In 1861, when the Southern States were planning for the formation of a new Confederacy, Montgomery was chosen as the place for the meeting of delegates to a Provisional Congress. It is therefore, appropriately known as the first Capital of the Confederacy. In the Senate chamber of the State Capitol, on February 4, 1861, the deputies from six seceding States assembled, and after solemn deliberation, organized the Provisional Government of the Confederate States of America. There they adopted a provisional constitution, and elected Jefferson Davis and Alexander Stephens, President and Vice-President, respectively, of the new Confederation. On the portico Mr. Davis was inaugurated February 18, 1861, in the presence of thousands of people. A brass star marks the spot where he stood. The government offices were located in what is now known as the Clancey Hotel, near the corner of Bibb and Commerce Streets. This fact is commemorated by a marble tablet, placed on the Commerce Street side of the building by the Sophie Bibb Chapter, U.D.C. President Davis, while in Montgomery, occupied the two story residence, corner Bibb and Lee Streets, now know as the first White House of the Confederacy.
During its history, the city has been visited by many distinguished men and women, including LaFayette, the Grand Duke of Saxe-Weimar-Eisenach, General Jacob Brown, Capt. Basil Hall, Washington Irving, the Siamese Twins, Gen. E.P. Gaines, John C. Calhoun, Martin Van Buren, Henry Clay, Tom Thumb, Gen. David Twiggs, Gen. James Shields, Gen. John A. Quitman, James J. Kolb, Mrs. Zachary Taylor, Sam Houston, Millard Filmore, "Ole" Bull, besides many others in more recent years.
It is proper to note that in Montgomery the first electric trolley car ever known in the world's history was operated. The story of the discovery of electricity as a motive power and its practical application as a means of rapid transit is a thrilling one. To Charles Vanderpoel, a Belgian chemist working in an improvised shop in Detroit, Mich., is due the distinction of the discovery. The initial trip of the car was made on the morning of April 7, 1885, in the City of Montgomery, the whole work being done by Mr. Vanderpoel, under the direction of J.A. Gaboury, then the chief owner of the Montgomery street car lines.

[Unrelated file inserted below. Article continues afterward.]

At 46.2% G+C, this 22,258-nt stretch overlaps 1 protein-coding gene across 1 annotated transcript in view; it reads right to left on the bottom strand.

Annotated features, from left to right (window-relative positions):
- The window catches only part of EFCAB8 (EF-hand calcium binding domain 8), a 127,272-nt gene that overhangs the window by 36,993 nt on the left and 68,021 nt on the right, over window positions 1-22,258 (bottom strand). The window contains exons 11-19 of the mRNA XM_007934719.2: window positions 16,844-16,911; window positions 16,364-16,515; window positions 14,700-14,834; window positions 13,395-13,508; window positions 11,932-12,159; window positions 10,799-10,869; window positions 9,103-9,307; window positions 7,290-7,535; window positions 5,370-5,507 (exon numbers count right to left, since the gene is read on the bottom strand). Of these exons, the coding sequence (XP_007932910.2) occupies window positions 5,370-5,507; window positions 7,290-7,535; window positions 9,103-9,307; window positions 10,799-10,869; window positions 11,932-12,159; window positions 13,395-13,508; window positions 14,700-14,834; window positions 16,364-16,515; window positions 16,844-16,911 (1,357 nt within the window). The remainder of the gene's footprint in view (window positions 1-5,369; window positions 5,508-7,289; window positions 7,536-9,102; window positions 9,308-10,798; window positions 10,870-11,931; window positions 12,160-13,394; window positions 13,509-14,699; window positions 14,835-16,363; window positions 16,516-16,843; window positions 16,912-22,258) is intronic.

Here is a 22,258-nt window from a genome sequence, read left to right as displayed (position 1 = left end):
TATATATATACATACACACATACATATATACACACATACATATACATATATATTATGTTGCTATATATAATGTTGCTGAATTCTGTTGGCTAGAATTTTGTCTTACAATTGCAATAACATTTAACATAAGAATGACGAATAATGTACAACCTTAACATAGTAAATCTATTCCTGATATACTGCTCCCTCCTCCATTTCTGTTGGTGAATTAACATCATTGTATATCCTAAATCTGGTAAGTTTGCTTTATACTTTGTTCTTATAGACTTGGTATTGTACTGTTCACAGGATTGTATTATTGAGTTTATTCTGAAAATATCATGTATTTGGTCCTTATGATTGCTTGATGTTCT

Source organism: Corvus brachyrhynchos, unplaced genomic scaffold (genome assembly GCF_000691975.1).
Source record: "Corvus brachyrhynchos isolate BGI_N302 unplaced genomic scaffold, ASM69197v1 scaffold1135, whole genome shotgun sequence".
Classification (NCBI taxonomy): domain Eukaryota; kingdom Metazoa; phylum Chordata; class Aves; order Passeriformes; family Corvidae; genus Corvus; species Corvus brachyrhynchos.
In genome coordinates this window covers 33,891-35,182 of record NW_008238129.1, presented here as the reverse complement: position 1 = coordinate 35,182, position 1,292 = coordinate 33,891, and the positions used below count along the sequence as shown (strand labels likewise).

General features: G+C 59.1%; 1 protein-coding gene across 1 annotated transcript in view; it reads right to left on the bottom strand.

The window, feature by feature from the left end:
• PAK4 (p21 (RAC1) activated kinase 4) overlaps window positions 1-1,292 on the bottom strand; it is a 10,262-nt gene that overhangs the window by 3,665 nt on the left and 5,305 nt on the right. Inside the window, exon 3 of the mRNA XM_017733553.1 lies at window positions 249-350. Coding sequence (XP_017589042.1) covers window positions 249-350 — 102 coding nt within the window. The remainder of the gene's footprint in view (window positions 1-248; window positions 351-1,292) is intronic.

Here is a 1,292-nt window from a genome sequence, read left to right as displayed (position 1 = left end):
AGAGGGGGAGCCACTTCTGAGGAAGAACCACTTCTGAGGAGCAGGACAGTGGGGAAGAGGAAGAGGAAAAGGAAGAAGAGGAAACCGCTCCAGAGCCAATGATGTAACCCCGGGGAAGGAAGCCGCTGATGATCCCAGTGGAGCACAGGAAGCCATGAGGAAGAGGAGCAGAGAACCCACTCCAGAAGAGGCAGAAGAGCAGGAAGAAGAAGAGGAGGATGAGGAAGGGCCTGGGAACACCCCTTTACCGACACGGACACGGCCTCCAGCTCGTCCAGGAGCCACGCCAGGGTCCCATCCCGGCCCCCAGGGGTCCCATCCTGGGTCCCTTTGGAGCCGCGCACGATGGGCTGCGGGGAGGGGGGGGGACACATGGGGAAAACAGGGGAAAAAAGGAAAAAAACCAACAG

The location of Montgomery at the head of navigation on the Alabama River, gave the place from the beginning a commanding position. The main line of travel from Georgia and the East passed through or near it. The removal of the Indians, and the consequent opening up of all East Alabama to settlement, increased its commercial, social and political importance. With the coming of railroads, the most important trunk lines of which ran through the city, its commercial ascendency [sic] was still further emphasized.
More Recent Facts.—The city administration since January 1916 has been run by a commission form of government Montgomery is one of the largest distributing centers in the south for farm products and agricultural implements and fertilizers Six trunk line railroads with river traffic competitive rates give the city a mercantile advantage The city water system supplied from artesian wells is a great asset the quality being so pure that it is shipped to other points and used on trains for drinking purposes There are a number of handsome churches of all denominations a good public school system with a modern high school building named for Sidney Lanier the Georgia poet who at one time resided in Montgomery